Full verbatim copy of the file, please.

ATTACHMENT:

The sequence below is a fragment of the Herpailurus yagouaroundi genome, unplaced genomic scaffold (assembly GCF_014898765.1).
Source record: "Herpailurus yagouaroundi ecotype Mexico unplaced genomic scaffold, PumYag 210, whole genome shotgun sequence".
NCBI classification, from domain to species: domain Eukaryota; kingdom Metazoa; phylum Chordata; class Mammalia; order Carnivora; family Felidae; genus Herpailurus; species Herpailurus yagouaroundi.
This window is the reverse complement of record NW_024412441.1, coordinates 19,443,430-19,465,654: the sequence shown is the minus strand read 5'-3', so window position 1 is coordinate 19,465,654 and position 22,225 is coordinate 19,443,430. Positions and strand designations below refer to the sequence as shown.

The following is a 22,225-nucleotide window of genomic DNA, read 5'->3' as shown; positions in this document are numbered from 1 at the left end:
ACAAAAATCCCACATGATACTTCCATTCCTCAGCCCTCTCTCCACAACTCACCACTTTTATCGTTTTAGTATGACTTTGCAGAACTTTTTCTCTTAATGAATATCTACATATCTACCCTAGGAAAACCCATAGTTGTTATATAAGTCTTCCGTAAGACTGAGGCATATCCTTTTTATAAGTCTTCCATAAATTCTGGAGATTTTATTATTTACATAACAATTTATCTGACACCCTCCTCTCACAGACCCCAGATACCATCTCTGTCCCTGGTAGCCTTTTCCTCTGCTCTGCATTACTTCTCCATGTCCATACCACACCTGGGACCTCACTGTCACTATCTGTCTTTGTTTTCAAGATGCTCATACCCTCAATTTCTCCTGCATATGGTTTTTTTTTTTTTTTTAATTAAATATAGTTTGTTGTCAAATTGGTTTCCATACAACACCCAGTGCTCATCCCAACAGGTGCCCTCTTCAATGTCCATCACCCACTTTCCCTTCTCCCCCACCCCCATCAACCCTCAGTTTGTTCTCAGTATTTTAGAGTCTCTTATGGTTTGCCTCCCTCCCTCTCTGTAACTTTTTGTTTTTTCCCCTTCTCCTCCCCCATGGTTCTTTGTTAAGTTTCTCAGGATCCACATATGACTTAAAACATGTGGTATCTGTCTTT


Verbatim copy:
The sequence below is a fragment of the Herpailurus yagouaroundi genome, unplaced genomic scaffold (assembly GCF_014898765.1).
Source record: "Herpailurus yagouaroundi ecotype Mexico unplaced genomic scaffold, PumYag 210, whole genome shotgun sequence".
NCBI classification, from domain to species: domain Eukaryota; kingdom Metazoa; phylum Chordata; class Mammalia; order Carnivora; family Felidae; genus Herpailurus; species Herpailurus yagouaroundi.
This window is the reverse complement of record NW_024412441.1, coordinates 19,443,430-19,465,654: the sequence shown is the minus strand read 5'-3', so window position 1 is coordinate 19,465,654 and position 22,225 is coordinate 19,443,430. Positions and strand designations below refer to the sequence as shown.

The following is a 22,225-nucleotide window of genomic DNA, read 5'->3' as shown; positions in this document are numbered from 1 at the left end:
ACAAAAATCCCACATGATACTTCCATTCCTCAGCCCTCTCTCCACAACTCACCACTTTTATCGTTTTAGTATGACTTTGCAGAACTTTTTCTCTTAATGAATATCTACATATCTACCCTAGGAAAACCCATAGTTGTTATATAAGTCTTCCGTAAGACTGAGGCATATCCTTTTTATAAGTCTTCCATAAATTCTGGAGATTTTATTATTTACATAACAATTTATCTGACACCCTCCTCTCACAGACCCCAGATACCATCTCTGTCCCTGGTAGCCTTTTCCTCTGCTCTGCATTACTTCTCCATGTCCATACCACACCTGGGACCTCACTGTCACTATCTGTCTTTGTTTTCAAGATGCTCATACCCTCAATTTCTCCTGCATATGGTTTTTTTTTTTTTTTTAATTAAATATAGTTTGTTGTCAAATTGGTTTCCATACAACACCCAGTGCTCATCCCAACAGGTGCCCTCTTCAATGTCCATCACCCACTTTCCCTTCTCCCCCACCCCCATCAACCCTCAGTTTGTTCTCAGTATTTTAGAGTCTCTTATGGTTTGCCTCCCTCCCTCTCTGTAACTTTTTGTTTTTTCCCCTTCTCCTCCCCCATGGTTCTTTGTTAAGTTTCTCAGGATCCACATATGACTTAAAACATGTGGTATCTGTCTTT